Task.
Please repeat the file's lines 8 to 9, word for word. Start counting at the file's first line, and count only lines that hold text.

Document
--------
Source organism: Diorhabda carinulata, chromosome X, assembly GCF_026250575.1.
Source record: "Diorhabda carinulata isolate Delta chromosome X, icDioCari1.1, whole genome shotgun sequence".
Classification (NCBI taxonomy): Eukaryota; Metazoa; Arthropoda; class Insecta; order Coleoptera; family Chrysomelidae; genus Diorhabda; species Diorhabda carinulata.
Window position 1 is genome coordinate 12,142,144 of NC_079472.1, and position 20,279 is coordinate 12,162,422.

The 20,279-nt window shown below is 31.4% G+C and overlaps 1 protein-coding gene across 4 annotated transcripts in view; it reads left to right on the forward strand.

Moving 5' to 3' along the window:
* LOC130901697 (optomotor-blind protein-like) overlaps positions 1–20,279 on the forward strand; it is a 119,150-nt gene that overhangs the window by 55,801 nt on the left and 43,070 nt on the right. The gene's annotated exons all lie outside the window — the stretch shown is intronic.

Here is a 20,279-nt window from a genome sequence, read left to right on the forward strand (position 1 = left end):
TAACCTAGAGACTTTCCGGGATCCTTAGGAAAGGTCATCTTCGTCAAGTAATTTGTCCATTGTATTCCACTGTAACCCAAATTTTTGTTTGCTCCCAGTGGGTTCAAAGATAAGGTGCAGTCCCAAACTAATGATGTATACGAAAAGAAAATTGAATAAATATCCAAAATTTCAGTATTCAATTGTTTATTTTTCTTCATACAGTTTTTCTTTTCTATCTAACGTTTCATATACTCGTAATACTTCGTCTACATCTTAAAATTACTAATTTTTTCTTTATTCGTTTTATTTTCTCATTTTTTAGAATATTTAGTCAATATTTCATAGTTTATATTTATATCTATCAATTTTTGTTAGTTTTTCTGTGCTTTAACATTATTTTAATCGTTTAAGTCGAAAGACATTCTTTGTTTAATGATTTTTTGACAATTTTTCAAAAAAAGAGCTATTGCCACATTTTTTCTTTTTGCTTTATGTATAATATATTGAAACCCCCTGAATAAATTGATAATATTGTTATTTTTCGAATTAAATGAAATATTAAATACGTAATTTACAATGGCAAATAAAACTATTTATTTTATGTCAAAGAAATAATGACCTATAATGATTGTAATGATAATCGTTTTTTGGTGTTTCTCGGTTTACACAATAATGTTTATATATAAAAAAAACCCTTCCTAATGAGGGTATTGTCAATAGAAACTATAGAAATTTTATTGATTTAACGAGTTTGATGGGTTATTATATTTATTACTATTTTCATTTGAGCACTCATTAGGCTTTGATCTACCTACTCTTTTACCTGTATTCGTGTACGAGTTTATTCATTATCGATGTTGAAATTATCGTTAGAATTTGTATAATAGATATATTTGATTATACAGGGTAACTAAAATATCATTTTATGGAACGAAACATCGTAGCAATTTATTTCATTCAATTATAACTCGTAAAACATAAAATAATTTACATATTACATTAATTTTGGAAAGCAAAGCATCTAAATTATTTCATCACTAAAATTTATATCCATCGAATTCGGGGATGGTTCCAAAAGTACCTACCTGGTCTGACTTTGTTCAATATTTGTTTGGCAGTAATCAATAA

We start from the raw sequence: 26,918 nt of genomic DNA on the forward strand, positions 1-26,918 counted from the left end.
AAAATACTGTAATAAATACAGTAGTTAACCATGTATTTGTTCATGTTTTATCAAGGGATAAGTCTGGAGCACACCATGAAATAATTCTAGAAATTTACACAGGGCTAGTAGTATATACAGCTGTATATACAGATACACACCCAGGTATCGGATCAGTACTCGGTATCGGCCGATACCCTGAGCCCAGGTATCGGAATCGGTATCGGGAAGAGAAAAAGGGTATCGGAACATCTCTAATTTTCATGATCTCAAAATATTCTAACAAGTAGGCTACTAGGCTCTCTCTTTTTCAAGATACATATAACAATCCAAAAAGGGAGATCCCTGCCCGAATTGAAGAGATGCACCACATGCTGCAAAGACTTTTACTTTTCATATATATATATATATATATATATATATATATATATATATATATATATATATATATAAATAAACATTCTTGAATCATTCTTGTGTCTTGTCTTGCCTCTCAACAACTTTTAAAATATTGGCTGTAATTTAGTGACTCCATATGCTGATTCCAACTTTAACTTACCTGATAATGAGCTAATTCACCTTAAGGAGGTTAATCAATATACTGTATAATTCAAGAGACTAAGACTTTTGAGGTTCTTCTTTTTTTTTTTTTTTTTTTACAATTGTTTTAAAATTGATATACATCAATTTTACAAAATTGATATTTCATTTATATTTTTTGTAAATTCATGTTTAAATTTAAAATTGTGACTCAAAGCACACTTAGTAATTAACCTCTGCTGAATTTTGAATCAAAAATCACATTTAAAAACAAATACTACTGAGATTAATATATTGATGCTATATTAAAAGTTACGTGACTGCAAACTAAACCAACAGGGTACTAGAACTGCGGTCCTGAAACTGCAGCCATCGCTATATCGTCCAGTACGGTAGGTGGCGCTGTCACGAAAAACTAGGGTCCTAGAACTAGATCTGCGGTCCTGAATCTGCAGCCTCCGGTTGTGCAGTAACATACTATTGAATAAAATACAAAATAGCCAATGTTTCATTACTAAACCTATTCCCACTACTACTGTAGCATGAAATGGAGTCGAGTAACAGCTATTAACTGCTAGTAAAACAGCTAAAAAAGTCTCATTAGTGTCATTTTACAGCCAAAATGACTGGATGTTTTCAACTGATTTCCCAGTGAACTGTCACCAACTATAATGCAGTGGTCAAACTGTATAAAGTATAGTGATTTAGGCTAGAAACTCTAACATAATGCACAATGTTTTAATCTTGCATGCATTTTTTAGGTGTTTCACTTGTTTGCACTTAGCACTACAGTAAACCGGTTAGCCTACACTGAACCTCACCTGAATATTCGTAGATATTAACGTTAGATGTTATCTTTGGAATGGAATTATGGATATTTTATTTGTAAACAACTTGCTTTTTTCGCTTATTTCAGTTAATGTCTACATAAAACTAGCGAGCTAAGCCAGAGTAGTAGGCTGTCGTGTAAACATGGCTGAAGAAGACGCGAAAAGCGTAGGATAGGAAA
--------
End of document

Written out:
Here is a 20,279-nt window from a genome sequence, read left to right on the forward strand (position 1 = left end):
TAACCTAGAGACTTTCCGGGATCCTTAGGAAAGGTCATCTTCGTCAAGTAATTTGTCCATTGTATTCCACTGTAACCCAAATTTTTGTTTGCTCCCAGTGGGTTCAAAGATAAGGTGCAGTCCCAAACTAATGATGTATACGAAAAGAAAATTGAATAAATATCCAAAATTTCAGTATTCAATTGTTTATTTTTCTTCATACAGTTTTTCTTTTCTATCTAACGTTTCATATACTCGTAATACTTCGTCTACATCTTAAAATTACTAATTTTTTCTTTATTCGTTTTATTTTCTCATTTTTTAGAATATTTAGTCAATATTTCATAGTTTATATTTATATCTATCAATTTTTGTTAGTTTTTCTGTGCTTTAACATTATTTTAATCGTTTAAGTCGAAAGACATTCTTTGTTTAATGATTTTTTGACAATTTTTCAAAAAAAGAGCTATTGCCACATTTTTTCTTTTTGCTTTATGTATAATATATTGAAACCCCCTGAATAAATTGATAATATTGTTATTTTTCGAATTAAATGAAATATTAAATACGTAATTTACAATGGCAAATAAAACTATTTATTTTATGTCAAAGAAATAATGACCTATAATGATTGTAATGATAATCGTTTTTTGGTGTTTCTCGGTTTACACAATAATGTTTATATATAAAAAAAACCCTTCCTAATGAGGGTATTGTCAATAGAAACTATAGAAATTTTATTGATTTAACGAGTTTGATGGGTTATTATATTTATTACTATTTTCATTTGAGCACTCATTAGGCTTTGATCTACCTACTCTTTTACCTGTATTCGTGTACGAGTTTATTCATTATCGATGTTGAAATTATCGTTAGAATTTGTATAATAGATATATTTGATTATACAGGGTAACTAAAATATCATTTTATGGAACGAAACATCGTAGCAATTTATTTCATTCAATTATAACTCGTAAAACATAAAATAATTTACATATTACATTAATTTTGGAAAGCAAAGCATCTAAATTATTTCATCACTAAAATTTATATCCATCGAATTCGGGGATGGTTCCAAAAGTACCTACCTGGTCTGACTTTGTTCAATATTTGTTTGGCAGTAATCAATAA